- The Washington Times - Thursday, December 5, 2013

If you return a book to the library past its due date, you’ll likely have to pay a late fee. But if you’re connected to a foreign company and lag behind on filing paperwork, the Internal Revenue Service might just give you a free pass.

Investigators think the nation’s tax collection agency could be missing out on an annual $31 million payday because it’s incorrectly revoking late fees it assesses to corporate individuals.

Taxpayers are supposed to fill out special paperwork — Form 5471 — to provide information on their connections to foreign businesses. But that comes with a $10,000 fine if they don’t submit the paperwork on time. Investigators found that the IRS was largely applying the late fee correctly, but then sometimes revoking it when taxpayers complained.

“One of the major management challenges facing the IRS is accelerating globalization,” said J. Russell George, the head of the IRS internal watchdog, the treasury inspector general for tax administration. “The increased use of late-filed penalties could be an effective tool to help improve compliance with international information return filing requirements.”

For missing out on a payday that could help ease the burden on taxpayers, the IRS wins the Golden Hammer this week, a distinction given by The Washington Times to mark examples of fiscal waste and abuse.

The most egregious examples of government waste, fraud or abuse.
The most egregious examples of government waste, fraud or abuse. more >

IRS officials said they were pleased the inspector general thought the penalties were being awarded properly, and they would work on changing the process for canceling the fees — known as abatement.

“We agree that improving controls over the abatement process could potentially protect revenue,” a statement from the IRS said. “We will enhance controls on abatement of systemic penalties on late filed Forms 5471 to ensure they are processed correctly and timely. We will also improve the abatement request process, including documentation of abatement-request decisions, and we will deliver refresher training to employees.”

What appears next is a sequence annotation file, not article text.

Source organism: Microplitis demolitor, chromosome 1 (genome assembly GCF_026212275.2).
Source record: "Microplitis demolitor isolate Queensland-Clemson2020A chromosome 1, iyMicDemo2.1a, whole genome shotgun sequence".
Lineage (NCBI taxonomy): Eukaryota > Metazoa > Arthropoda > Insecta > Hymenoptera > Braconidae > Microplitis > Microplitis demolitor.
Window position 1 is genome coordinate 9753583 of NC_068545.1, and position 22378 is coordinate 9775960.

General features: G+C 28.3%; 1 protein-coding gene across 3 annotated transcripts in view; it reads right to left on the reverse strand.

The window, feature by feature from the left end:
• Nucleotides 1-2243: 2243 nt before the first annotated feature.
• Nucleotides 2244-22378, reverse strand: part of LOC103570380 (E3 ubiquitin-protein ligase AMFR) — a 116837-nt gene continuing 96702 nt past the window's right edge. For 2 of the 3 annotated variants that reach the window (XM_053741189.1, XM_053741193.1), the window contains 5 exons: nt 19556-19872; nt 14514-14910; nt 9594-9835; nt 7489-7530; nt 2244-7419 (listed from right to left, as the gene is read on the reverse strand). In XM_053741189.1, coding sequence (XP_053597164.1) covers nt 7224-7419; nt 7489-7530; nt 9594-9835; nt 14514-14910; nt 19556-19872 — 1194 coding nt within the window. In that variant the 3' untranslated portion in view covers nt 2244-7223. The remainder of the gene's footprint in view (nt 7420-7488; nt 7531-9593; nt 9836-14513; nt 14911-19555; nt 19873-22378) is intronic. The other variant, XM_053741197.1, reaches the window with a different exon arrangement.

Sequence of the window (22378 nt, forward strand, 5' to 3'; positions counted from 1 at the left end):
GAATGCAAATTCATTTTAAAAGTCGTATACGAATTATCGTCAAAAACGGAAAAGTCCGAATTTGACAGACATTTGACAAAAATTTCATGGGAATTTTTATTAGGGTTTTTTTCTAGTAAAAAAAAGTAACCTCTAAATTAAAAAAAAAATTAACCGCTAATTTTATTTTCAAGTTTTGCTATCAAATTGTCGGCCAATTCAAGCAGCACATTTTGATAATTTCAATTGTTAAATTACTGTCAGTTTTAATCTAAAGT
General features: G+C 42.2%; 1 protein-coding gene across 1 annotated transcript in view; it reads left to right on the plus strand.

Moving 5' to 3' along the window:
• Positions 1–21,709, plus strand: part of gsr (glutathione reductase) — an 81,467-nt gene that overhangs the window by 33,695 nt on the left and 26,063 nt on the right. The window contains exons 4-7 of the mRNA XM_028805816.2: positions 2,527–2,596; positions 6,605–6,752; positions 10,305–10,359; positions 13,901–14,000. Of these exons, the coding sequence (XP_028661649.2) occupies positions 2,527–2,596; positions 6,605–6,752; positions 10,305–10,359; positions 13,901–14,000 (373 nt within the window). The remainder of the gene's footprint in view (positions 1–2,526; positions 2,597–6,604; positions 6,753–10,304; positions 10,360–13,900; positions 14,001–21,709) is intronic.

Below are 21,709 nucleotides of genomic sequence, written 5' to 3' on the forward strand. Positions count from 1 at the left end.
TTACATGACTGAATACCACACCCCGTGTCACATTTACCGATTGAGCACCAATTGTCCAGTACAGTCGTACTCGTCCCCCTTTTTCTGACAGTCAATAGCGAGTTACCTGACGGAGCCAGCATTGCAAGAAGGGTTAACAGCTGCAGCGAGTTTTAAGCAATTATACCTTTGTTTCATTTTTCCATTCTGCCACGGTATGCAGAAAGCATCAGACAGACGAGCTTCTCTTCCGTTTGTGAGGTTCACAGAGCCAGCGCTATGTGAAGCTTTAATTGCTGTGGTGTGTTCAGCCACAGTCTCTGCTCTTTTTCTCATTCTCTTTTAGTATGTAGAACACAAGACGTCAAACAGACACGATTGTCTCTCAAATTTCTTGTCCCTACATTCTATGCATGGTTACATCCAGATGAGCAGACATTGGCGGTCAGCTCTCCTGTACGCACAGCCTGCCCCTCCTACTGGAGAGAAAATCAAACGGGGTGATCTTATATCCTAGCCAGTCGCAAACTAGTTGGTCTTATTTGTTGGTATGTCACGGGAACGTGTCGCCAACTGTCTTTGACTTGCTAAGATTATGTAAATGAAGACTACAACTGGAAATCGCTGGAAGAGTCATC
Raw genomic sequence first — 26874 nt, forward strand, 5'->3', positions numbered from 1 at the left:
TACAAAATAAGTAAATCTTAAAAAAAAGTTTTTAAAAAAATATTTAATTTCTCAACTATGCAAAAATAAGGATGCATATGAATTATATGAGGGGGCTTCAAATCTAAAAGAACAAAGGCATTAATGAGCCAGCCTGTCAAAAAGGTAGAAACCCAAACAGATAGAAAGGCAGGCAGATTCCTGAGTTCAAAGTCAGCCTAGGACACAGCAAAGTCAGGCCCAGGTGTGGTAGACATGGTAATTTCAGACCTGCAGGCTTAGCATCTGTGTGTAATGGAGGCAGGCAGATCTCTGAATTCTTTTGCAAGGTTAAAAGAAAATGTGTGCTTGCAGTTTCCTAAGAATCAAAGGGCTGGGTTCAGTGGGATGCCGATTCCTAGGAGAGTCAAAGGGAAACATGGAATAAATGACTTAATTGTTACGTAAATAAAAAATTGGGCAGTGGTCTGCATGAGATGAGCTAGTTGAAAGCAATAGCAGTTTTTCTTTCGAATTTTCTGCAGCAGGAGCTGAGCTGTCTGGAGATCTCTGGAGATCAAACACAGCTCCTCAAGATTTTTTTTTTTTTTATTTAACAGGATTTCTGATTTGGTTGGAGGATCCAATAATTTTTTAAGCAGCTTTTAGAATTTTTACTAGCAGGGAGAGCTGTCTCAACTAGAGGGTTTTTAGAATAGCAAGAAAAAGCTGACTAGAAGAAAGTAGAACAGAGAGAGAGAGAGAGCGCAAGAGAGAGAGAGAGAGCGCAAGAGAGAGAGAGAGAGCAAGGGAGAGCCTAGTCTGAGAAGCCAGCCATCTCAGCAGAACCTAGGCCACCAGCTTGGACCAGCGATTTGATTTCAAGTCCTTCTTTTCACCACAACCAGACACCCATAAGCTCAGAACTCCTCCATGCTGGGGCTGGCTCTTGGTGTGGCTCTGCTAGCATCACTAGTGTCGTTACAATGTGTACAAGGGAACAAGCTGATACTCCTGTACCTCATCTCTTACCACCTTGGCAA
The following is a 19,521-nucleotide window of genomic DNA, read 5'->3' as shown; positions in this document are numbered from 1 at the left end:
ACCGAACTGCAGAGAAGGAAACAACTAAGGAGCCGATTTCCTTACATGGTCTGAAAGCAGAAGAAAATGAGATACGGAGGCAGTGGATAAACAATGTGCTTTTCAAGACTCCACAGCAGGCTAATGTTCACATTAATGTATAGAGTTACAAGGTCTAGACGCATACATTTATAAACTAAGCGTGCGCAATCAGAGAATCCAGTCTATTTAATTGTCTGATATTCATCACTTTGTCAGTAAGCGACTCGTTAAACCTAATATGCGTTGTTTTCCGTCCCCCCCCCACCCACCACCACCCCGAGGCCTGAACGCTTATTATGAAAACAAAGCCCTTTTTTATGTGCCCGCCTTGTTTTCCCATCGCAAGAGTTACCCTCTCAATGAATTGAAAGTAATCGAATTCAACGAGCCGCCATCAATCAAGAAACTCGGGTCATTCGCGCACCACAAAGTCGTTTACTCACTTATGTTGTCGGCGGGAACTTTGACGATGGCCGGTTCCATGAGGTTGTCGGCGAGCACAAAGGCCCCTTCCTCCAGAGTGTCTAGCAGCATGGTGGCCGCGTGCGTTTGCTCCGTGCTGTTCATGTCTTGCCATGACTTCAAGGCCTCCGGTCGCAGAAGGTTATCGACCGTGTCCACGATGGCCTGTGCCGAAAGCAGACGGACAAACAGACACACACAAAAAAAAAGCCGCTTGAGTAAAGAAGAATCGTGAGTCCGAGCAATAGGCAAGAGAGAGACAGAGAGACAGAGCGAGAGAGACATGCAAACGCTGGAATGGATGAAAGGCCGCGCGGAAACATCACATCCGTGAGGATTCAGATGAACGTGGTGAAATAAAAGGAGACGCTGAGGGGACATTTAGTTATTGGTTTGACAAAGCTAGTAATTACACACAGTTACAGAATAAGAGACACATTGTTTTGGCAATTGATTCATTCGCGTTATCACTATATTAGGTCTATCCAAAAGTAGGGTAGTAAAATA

The late-fee penalty was started in 2009 to ensure that taxpayers are accurately reporting their involvement with foreign companies such as business deals or stock ownership. The inspector general said it has been an effective incentive. After being hit with the penalty, most people turn in all their information on time the following year.

The IRS process for assessing the penalties have been so successful, the inspector general suggested the agency expand it to other types of tax forms. What has been less successful are the IRS attempts to collect on those fees.

Investigators found the agency removed about 20 percent of its late fees simply because taxpayers asked. Taxpayers can fill out a form petitioning to have the fee revoked if they have a good reason for being late, but investigators said the IRS removed the penalties without any proof.

Another 10 percent of the penalties were removed because taxpayers said they did not understand the law or forgot to request a filing extension, reasons the inspector general said are unacceptable for revoking the fee. About 10 percent more were related to various mistakes in administrative law committed by the IRS.

About 60 percent of the fees were removed appropriately and for good reasons, investigators found.

But officials haven’t been documenting their decisions, the inspector general said, and 86 percent of the rulings on whether to revoke a fee had no reasoning or explanation on how IRS employees reached their conclusion.

The IRS also occasionally managed to create a burden on taxpayers and more work for itself. Several people were penalized with late fees despite having filed extension requests, the inspector general said.

This “ultimately resulted in these taxpayers being unnecessarily assessed $6.4 million in late-filed Form 5471 penalties that were ultimately abated,” inspectors said.